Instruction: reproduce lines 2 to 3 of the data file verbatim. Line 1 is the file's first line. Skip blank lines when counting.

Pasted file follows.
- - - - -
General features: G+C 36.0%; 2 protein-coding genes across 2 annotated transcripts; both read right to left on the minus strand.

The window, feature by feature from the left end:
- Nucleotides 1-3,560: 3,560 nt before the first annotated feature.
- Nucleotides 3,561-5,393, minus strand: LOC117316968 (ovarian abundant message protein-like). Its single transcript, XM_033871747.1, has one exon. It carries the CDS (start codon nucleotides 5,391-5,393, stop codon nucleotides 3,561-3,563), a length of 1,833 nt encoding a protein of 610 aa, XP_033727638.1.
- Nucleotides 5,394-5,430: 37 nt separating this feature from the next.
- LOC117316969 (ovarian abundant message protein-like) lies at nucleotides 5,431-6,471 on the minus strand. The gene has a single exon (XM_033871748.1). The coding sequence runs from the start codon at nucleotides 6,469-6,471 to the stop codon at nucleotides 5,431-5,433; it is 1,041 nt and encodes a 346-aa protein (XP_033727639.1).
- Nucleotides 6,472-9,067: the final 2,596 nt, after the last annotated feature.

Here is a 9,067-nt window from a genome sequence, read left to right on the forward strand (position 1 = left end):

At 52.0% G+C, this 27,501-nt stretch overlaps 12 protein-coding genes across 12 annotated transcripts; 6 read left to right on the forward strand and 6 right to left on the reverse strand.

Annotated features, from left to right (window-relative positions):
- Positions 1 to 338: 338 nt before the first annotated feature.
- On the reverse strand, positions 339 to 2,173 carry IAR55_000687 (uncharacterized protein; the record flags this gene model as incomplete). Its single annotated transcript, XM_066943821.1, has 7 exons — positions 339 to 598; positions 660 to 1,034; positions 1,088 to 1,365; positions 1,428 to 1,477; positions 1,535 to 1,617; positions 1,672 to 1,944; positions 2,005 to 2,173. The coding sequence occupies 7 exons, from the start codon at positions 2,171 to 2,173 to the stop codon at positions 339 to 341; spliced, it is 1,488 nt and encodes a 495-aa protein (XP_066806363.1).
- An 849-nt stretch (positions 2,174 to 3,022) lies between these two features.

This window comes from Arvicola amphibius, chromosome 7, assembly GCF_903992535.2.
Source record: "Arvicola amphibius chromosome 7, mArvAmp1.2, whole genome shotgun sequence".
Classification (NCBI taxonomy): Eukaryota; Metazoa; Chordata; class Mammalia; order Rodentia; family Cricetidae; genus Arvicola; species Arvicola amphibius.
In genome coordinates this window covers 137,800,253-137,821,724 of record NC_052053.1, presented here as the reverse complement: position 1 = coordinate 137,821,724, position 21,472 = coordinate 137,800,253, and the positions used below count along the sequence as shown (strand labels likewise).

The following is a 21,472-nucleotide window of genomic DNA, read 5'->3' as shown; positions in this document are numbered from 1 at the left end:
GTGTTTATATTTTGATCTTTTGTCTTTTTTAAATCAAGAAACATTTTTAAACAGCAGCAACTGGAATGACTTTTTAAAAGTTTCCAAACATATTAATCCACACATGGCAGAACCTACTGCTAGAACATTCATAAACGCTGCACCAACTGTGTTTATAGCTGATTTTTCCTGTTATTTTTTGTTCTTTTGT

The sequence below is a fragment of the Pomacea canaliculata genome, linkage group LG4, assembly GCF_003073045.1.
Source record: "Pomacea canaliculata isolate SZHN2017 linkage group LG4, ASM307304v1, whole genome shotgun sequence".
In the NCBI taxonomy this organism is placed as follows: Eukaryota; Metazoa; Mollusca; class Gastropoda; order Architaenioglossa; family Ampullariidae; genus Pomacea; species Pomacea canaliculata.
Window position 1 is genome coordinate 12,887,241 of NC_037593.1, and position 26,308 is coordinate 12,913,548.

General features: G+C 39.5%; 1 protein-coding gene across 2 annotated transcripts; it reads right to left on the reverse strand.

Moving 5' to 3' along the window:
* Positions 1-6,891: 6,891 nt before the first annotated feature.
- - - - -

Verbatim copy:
The window, feature by feature from the left end:
- Nucleotides 1-3,560: 3,560 nt before the first annotated feature.